Schultz looked at her experience of having two children enrolled in the Duluth school district.


"I'm learning a lot just by visiting that school often and talking to teachers often," said Schultz. "We're doing a lot of good things in Duluth and we're piloting full-service community schools to help children succeed in life, and we need to be adequately funding our schools, especially things like the social services and health services."

Firing back at Schultz, Krivogorsky, who ran unsuccessfully for Duluth School Board in 2017, said she had an "upper hand" when discussing the school district. While the Republican candidate said she appreciated how hard teachers worked, she felt differently about the district administration.

"We are in absolute shambles," said Krivogorsky. "No one knows how much money is spent, or what it's being spent on and it's absolutely ridiculous what's going on. But, having said that, somehow teachers and kudos to them, somehow they are willing to show up in class and teach kids under the circumstances where smartboards are ripped off and they don't have money to buy printers."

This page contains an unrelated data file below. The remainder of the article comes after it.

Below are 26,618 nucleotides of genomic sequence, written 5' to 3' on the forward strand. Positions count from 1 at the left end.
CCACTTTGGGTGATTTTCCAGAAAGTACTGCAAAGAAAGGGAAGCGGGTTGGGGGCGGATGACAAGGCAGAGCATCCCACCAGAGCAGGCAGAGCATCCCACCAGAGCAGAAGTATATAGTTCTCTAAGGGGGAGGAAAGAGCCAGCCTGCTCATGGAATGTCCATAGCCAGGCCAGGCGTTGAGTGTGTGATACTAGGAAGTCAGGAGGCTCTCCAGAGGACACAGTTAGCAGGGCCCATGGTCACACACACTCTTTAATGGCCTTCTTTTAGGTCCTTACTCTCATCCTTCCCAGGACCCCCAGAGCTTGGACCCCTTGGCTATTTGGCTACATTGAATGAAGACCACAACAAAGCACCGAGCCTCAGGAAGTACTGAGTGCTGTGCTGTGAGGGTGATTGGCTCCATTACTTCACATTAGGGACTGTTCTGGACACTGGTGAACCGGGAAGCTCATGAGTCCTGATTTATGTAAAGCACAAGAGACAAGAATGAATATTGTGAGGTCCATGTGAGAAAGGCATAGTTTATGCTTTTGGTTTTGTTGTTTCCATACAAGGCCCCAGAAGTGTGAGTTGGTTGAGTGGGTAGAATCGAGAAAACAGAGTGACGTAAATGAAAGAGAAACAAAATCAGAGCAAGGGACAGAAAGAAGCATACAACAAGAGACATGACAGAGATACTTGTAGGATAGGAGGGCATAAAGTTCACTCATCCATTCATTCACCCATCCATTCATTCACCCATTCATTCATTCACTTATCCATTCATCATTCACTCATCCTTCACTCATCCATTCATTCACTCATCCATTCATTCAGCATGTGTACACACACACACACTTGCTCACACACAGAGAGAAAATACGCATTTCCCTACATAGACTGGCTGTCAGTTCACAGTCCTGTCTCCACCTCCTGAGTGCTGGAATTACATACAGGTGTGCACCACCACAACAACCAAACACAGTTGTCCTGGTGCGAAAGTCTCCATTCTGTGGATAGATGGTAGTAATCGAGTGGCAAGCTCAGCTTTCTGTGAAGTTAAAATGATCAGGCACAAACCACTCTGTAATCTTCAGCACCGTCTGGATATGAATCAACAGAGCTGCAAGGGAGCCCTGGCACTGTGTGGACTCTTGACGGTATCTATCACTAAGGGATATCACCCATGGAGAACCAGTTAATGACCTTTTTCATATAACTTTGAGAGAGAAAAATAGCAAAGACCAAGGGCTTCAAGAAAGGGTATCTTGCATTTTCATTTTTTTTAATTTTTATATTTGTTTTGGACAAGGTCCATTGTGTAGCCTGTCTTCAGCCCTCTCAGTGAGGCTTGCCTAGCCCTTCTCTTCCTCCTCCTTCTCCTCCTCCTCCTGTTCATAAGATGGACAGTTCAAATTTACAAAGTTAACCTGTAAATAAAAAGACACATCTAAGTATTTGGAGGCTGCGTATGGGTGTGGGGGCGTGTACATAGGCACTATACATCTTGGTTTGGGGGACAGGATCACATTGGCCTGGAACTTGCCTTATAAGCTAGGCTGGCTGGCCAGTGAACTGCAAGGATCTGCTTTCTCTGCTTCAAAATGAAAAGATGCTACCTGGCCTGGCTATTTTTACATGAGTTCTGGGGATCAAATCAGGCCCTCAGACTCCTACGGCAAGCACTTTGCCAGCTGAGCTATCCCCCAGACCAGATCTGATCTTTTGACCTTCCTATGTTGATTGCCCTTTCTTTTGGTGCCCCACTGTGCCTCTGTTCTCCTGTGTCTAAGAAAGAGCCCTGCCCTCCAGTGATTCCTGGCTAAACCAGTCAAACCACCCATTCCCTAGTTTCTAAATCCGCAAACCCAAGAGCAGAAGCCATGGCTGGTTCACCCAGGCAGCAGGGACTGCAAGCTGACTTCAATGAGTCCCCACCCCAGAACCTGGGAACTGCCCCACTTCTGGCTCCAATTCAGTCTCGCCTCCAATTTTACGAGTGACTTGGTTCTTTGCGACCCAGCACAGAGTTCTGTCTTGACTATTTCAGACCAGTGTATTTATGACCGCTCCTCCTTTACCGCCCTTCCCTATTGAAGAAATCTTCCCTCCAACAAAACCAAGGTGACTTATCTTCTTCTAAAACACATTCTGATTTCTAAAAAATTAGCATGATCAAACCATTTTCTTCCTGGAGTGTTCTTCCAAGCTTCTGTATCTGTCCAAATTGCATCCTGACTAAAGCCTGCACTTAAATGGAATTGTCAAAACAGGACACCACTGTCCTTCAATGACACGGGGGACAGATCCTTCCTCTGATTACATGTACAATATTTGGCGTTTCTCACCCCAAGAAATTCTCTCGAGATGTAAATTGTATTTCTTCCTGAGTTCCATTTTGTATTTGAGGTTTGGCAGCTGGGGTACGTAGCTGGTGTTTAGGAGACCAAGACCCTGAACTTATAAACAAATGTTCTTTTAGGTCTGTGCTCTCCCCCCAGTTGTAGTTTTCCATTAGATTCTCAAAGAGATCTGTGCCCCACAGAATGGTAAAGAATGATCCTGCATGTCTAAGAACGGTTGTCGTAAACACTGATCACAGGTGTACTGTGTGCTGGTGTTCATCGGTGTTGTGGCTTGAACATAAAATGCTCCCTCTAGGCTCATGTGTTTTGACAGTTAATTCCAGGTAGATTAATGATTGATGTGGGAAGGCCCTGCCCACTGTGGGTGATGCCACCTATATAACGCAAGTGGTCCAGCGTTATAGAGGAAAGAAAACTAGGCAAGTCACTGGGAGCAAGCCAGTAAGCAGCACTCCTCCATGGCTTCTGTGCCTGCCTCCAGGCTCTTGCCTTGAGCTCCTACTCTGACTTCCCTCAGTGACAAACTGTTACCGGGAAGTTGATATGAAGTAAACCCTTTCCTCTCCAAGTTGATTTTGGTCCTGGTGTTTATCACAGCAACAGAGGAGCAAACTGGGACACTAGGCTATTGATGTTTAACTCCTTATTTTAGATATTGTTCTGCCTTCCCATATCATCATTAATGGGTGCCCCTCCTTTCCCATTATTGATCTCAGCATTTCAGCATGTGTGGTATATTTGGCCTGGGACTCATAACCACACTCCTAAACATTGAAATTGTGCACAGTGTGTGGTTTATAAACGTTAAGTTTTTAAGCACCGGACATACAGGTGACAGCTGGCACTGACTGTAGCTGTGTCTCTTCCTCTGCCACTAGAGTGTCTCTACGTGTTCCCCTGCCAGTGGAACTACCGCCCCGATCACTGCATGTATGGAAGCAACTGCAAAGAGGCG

In the District 3B race, Murphy commended Gov. Mark Dayton and the education finance chair Jenifer Loon for pushing funding across the state.

"We've made great progress in the last four years, and I think we should continue with what we started," said Murphy, "and especially for the early childhood group of kids."

The DFL candidate went on to place the same emphasis on the need to prioritize early childhood education. "From infancy to kindergarten, those kids need to be in education programs in every community across the state," said Murphy.

MacDonald pushed back on Murphy's statement about the importance of early childhood education, saying it was more importance for those kids to be at home.

"This is an area where Mary and I would differ on," said MacDonald. "I think with an infant and a toddler, I think why have children if you're not going to be there when they're infants to help them learn their ABCs and things like that."


Citing an already overburdened education system, MacDonald didn't think it was prudent to take on an increased responsibility of pre-K education when area schools already struggle to guide students through elementary and high school.